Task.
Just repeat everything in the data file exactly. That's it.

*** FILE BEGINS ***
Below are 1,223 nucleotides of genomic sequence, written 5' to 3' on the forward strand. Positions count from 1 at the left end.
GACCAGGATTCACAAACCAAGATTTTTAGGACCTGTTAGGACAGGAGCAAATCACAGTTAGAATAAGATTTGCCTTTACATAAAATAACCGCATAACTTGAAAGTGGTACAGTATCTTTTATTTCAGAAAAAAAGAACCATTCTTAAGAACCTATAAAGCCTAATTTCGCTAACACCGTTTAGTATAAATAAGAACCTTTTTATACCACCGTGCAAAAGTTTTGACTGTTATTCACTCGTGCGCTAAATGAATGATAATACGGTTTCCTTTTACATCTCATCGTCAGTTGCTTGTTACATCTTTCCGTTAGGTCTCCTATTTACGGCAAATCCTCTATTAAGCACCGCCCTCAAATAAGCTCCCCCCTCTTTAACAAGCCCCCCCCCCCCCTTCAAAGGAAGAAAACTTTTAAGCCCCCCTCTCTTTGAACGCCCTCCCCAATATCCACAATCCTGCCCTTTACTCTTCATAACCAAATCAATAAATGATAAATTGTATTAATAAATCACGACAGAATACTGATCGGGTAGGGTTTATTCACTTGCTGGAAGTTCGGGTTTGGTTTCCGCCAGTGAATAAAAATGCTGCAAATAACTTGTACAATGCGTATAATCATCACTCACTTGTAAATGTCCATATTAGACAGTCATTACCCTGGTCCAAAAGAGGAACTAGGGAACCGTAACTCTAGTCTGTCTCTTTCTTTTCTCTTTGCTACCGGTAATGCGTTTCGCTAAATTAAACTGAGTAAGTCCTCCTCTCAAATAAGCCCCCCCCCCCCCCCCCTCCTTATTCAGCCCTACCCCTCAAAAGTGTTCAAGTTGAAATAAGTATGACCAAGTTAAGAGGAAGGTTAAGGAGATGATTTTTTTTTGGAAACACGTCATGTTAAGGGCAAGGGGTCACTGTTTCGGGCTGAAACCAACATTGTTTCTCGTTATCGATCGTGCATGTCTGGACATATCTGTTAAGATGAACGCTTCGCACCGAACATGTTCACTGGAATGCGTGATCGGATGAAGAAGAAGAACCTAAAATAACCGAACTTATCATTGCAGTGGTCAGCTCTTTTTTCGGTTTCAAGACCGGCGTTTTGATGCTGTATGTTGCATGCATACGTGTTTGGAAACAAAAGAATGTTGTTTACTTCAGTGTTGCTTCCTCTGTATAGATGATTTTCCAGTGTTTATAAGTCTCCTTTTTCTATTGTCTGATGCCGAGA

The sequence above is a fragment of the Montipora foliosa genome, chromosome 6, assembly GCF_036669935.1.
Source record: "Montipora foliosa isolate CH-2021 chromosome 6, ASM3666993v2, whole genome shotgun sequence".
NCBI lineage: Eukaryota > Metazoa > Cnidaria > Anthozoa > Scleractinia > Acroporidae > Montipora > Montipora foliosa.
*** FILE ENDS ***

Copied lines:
Below are 1,223 nucleotides of genomic sequence, written 5' to 3' on the forward strand. Positions count from 1 at the left end.
GACCAGGATTCACAAACCAAGATTTTTAGGACCTGTTAGGACAGGAGCAAATCACAGTTAGAATAAGATTTGCCTTTACATAAAATAACCGCATAACTTGAAAGTGGTACAGTATCTTTTATTTCAGAAAAAAAGAACCATTCTTAAGAACCTATAAAGCCTAATTTCGCTAACACCGTTTAGTATAAATAAGAACCTTTTTATACCACCGTGCAAAAGTTTTGACTGTTATTCACTCGTGCGCTAAATGAATGATAATACGGTTTCCTTTTACATCTCATCGTCAGTTGCTTGTTACATCTTTCCGTTAGGTCTCCTATTTACGGCAAATCCTCTATTAAGCACCGCCCTCAAATAAGCTCCCCCCTCTTTAACAAGCCCCCCCCCCCCCTTCAAAGGAAGAAAACTTTTAAGCCCCCCTCTCTTTGAACGCCCTCCCCAATATCCACAATCCTGCCCTTTACTCTTCATAACCAAATCAATAAATGATAAATTGTATTAATAAATCACGACAGAATACTGATCGGGTAGGGTTTATTCACTTGCTGGAAGTTCGGGTTTGGTTTCCGCCAGTGAATAAAAATGCTGCAAATAACTTGTACAATGCGTATAATCATCACTCACTTGTAAATGTCCATATTAGACAGTCATTACCCTGGTCCAAAAGAGGAACTAGGGAACCGTAACTCTAGTCTGTCTCTTTCTTTTCTCTTTGCTACCGGTAATGCGTTTCGCTAAATTAAACTGAGTAAGTCCTCCTCTCAAATAAGCCCCCCCCCCCCCCCCCTCCTTATTCAGCCCTACCCCTCAAAAGTGTTCAAGTTGAAATAAGTATGACCAAGTTAAGAGGAAGGTTAAGGAGATGATTTTTTTTTGGAAACACGTCATGTTAAGGGCAAGGGGTCACTGTTTCGGGCTGAAACCAACATTGTTTCTCGTTATCGATCGTGCATGTCTGGACATATCTGTTAAGATGAACGCTTCGCACCGAACATGTTCACTGGAATGCGTGATCGGATGAAGAAGAAGAACCTAAAATAACCGAACTTATCATTGCAGTGGTCAGCTCTTTTTTCGGTTTCAAGACCGGCGTTTTGATGCTGTATGTTGCATGCATACGTGTTTGGAAACAAAAGAATGTTGTTTACTTCAGTGTTGCTTCCTCTGTATAGATGATTTTCCAGTGTTTATAAGTCTCCTTTTTCTATTGTCTGATGCCGAGA

The sequence above is a fragment of the Montipora foliosa genome, chromosome 6, assembly GCF_036669935.1.
Source record: "Montipora foliosa isolate CH-2021 chromosome 6, ASM3666993v2, whole genome shotgun sequence".
NCBI lineage: Eukaryota > Metazoa > Cnidaria > Anthozoa > Scleractinia > Acroporidae > Montipora > Montipora foliosa.